Ian Robinson formed Redgum Audio five years ago, after 30 years of Hi-Fi retail and servicing with firstly Chelsound Electronics, then The Contemporary Sound Center. Redgum Audio was born out of Ians beliefs that he could produce a better built and better sounding amplifier than the more expensive overseas ones that he was then selling and servicing. For the full story please refer to the feature on Redgum Audio in issue AVL-78.
Being very familiar with the Australian Made Redgum Amplifiers line up, I was very keen to open up the box of the newest member to the Redgum stable - the RGi35. The RGi35 joins the RGi60, RGi120 (also integrated amps), the RGM175 and RGM300 (dual monoblock and pre-amp), RGCD2 and RGCD5 (CD players) as well as the two speakers in the range, RGS28i (bookshelf) and RGS38i (floorstander) both finished in real Redgum wood veneer. The RGi35 greeted me with the same look, as it’s 60 and 120-watt brothers. The only noticeable difference was in its weight, slightly lighter than its 60watt brother. Aesthetics is a strong point with the Redgum equipment, that is not jazzed up like a tiny tot quest entrant, rather a keep it simple presentation. With a piece of solid Redgum as the fascia of the amp, the key that turns the unit on and off and three machine-turned solid aluminum knobs, (left and right volume and source selector) the “less is more” philosophy is not just for looks but more importantly for sound. Why the left and right volume controls you ask? Redgum has attempted through this dual mono design to reduce the amount of distortion the volume pot adds to the sound quality. The decreased amount of contact equals better sound quality. In fact conventional carbon potentiometers are not used rather the volume controls are made of conductive plastic. Redgum build their Amplifiers with longevity in mind, by using MOSFETs rather than transistors, which are renowned for dying through thermal runaway. The RGi35 is a 35+35W integrated Amplifier based on the RGi60 Chassis but using plastic case MOSFETs. These MOSFETs have the same voltage, current and power rating as the (RGi60) 60+60Watt MOSFETs but require simpler hardware for mounting producing a noticeable cost saving. The RGi60 sells for $1495 and the Rgi35 sells for $945. Typical final test results are 41.6 w RMS sinewave both channels continuous, 49 w RMS sinewave one channel driven continuously, 79 w RMS both channels driven with 10% duty cycle (typical music content).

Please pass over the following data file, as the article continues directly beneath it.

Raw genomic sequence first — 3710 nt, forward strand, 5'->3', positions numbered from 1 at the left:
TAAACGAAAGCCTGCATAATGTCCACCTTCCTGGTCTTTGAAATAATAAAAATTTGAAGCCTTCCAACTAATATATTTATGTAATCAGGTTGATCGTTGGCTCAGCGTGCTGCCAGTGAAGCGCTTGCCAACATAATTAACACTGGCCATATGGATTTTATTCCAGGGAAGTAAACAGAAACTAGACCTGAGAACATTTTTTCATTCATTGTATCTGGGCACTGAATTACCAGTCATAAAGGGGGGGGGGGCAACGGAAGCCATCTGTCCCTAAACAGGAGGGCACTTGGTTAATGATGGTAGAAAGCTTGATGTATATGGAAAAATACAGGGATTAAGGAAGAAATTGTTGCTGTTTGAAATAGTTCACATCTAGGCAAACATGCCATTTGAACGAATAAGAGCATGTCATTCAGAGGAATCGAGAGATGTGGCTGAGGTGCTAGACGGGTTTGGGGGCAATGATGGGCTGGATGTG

Getting comfortable in my listening room I partnered the RGi35 with the following. The Musical Fidelity X-Ray provided the CD source to the RGi35 with it then driving a pair of Orpheus Aurora 3’s. It took about four songs before the amplifier warmed up and really came alive. The first thing I noticed was that the music to which I was so accustomed (Phil Keaggy - 220) sounded so open and transparent, this was the opportunity to “rediscover” some old favorites by the sound of it. Boz Skaggs, Michael McDonald, Phoebe Snow backed by Donald Fagan and band took on “a whole new meaning” with the song ‘Drowning in the Sea of Love’ the vocals came to the fore, as well as increased detail and presence. The likes of the band Kings X really expressed the raw power that is their music with an ear grabbing sound stage. Mighty Sam McClain’s, ‘What You Want Me To Do’ really sang with the notable underpinning of the Hammond B-3 organ. After listening to several other tracks, from different artists and genres, including some pretty poorly recorded material, it was clear that this was a very good little amp! So it should be, something handcrafted and an expression of the owner/manufacturer should always outclass a factory excreted amp at the same price. Anyway back to the sound! The music came alive but without the clinical ear fatiguing edge, the music ebbed and flowed and sounded open and natural. Though this amplifier is rated at 35 watts per channel don’t under estimate is power and endurance. As the saying goes “ it’s not the size of the boxer in the fight that counts, it’s the size of the fight in the boxer” this RGi35 dances well, but keep your ear on the right hook. Sure the RGi35 doesn’t have the remote control feature comforts, but after having a good listen it’s a feature I’d gladly exchange for the quality amplification stage it’s delivering.
If you are looking for an amplifier under $1000 make sure you put this unit at the top of the listening list. In a world filled with mass factory excretion, it’s great to see a handcrafted piece of equipment and even more so it’s great to hear one.